Singapore’s migrant workers fear financial ruin after virus ordeal
UNTV News • June 9, 2020 • 367
As Sharif Uddin begins to dream about leaving the cramped Singapore dormitory where he has spent weeks under coronavirus quarantine, fears about his future are creeping in.
The 42-year-old Bangladeshi construction site supervisor is one of the thousands of low-income migrant workers trapped in packed bunk rooms that have been ravaged by the coronavirus, accounting for more than 90% of Singapore’s 38,000 infections.
As Singapore began easing its lockdown measures this month, migrants like Uddin started to think about returning to the outside world, bringing to the surface worries about jobs and debts as Singapore braces for its deepest-ever recession.
“The fear of losing jobs is worrying everyone at the moment,” said Uddin, who sends the bulk of his wages to his family in Bangladesh, like many of the South Asians working in manual jobs in Singapore.
For most migrant workers, at least part of their salaries is used to pay off the steep fees of the agent who helped procure the job.
Reuters has interviewed over a dozen migrant workers in Singapore in recent weeks. While many said they were still being paid, they were unsure if they will retain their jobs when the quarantine is lifted.
The Singapore government has given companies tax breaks to try and ensure migrants get paid while under quarantine and introduced measures to help laid off workers find new positions without having to first travel back to their home country, a core complaint of many labourers.
Lawrence Wong, the co-head of Singapore’s virus task force, told Reuters that the government had taken steps to help alleviate the concerns of workers around job security, but added that layoffs were possible given the grim economic outlook.
“There may be some contractors who might decide – well despite all the government measures, with the new arrangements, the new additional requirements in construction, it is very difficult and I might not want to continue in this industry – and then indeed they might release some of their workers,” said Wong, who is also the minister for national development.
He added that some workers may remain quarantined in their dormitories until August, or possibly beyond, as the government completes mass testing.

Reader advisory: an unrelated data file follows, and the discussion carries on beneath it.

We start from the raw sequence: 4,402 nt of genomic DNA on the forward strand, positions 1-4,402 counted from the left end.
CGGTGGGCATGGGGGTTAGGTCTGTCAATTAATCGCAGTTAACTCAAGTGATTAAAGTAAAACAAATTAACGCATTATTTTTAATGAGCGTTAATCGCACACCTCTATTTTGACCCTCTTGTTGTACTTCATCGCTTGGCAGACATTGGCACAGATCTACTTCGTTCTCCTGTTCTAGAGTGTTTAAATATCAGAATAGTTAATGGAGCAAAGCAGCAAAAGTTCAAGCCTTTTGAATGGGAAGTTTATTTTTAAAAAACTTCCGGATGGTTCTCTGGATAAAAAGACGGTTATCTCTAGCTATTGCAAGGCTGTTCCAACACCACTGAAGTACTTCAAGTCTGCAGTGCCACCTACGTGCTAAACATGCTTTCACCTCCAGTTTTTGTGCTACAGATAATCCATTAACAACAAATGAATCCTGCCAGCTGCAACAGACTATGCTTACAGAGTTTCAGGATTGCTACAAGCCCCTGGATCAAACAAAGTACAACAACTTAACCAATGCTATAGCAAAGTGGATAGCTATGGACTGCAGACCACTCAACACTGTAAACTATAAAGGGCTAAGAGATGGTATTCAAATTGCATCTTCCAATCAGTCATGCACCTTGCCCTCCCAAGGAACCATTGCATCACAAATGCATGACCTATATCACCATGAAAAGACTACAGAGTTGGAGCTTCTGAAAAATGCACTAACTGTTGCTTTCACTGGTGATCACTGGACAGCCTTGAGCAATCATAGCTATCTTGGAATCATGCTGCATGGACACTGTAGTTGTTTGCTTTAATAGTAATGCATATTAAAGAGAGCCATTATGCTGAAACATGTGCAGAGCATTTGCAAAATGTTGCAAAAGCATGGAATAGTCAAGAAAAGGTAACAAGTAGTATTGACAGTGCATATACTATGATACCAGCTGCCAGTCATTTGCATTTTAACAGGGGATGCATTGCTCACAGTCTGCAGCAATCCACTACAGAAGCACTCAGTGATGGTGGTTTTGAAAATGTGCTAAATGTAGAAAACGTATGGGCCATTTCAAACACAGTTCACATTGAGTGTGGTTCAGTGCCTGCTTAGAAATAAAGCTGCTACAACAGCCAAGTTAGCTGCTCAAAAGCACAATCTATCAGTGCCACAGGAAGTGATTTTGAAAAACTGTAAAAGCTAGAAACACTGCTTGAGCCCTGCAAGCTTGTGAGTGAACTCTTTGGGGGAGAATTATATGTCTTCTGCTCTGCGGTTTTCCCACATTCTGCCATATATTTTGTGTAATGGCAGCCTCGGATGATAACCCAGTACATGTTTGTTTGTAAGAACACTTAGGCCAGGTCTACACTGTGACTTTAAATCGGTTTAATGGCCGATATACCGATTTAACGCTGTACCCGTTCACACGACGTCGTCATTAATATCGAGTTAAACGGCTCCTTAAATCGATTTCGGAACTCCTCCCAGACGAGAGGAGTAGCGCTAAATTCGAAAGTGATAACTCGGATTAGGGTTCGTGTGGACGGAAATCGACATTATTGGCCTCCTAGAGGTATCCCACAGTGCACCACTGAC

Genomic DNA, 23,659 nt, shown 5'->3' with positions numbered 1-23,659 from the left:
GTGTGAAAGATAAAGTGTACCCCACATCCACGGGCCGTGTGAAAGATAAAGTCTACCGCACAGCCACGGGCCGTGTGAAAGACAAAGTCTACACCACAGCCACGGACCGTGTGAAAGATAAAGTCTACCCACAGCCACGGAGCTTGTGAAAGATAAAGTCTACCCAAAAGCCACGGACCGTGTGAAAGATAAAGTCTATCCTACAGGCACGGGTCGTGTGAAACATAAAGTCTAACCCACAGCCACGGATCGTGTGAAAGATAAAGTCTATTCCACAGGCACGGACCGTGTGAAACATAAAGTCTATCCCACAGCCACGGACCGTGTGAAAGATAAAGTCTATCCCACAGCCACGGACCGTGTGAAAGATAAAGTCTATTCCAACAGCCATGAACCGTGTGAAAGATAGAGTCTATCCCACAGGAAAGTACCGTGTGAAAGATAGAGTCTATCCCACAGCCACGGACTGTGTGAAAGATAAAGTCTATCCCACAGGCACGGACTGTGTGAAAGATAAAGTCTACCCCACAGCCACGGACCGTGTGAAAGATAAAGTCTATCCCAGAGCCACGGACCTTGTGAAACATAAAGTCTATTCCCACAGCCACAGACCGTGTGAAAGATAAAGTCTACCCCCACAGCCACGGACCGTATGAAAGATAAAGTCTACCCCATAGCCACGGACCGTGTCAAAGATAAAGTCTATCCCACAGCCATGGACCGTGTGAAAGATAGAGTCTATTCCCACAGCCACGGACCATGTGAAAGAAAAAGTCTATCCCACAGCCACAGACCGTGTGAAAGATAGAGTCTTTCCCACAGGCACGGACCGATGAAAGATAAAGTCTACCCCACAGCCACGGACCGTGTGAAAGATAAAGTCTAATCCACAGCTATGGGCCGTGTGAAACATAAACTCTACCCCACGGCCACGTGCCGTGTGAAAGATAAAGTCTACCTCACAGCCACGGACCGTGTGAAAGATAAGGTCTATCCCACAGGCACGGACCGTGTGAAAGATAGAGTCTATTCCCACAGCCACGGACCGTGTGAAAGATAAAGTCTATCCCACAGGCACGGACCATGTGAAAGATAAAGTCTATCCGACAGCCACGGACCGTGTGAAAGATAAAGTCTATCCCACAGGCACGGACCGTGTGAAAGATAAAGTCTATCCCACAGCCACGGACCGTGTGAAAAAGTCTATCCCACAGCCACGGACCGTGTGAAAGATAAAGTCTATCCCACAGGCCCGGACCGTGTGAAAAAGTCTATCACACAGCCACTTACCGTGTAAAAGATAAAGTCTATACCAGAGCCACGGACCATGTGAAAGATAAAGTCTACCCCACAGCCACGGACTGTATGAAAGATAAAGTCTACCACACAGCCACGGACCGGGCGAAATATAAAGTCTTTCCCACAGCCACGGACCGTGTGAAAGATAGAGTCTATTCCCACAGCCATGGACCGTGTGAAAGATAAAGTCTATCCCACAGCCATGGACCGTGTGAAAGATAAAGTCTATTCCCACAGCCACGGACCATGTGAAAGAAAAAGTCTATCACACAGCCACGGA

The pandemic has drawn attention to the stark inequalities in the modern city-state where more than 300,000 labourers from Bangladesh, India and China often live in rooms for 12 to 20 men, working jobs that pay as little as S$20 ($14.30) a day.
That is higher than they would make at home. But the median salary for Singaporeans in 2019 was S$4,563 per month, according to the manpower ministry.
The bigger worry for many migrants like Uddin is the debts they have racked up securing jobs in Singapore.
Migrants will usually be charged S$7,000-10,000 in fees by a recruitment agent in their home country, equivalent to more than a year of their basic salary, according to rights groups. If they lose their job, this debt could haunt their families for years.
“An indebted worker is a more compliant worker and that is what the employers like. That is one reason too that employers prefer to have new workers, than to retain old workers,” said Deborah Fordyce, president of Singapore NGO Transient Workers Count Too.
Wong, the minister, said the government will continue to work to improve migrants’ lives in Singapore, but tackling issues like fees is difficult because many agents operate in the workers’ home countries outside the city-state’s jurisdiction.
Singapore’s government has pledged to improve living conditions for migrant workers in the short-term and build new, higher-spec dormitories over the coming years. (Reuters)
(Production: Pedja Stanisic, Joseph Campbell, Edgar Su, Travis Teo)
The Quezon City Local Government has boosted its contact-tracing efforts by opening satellite offices and deploying more contact-tracers.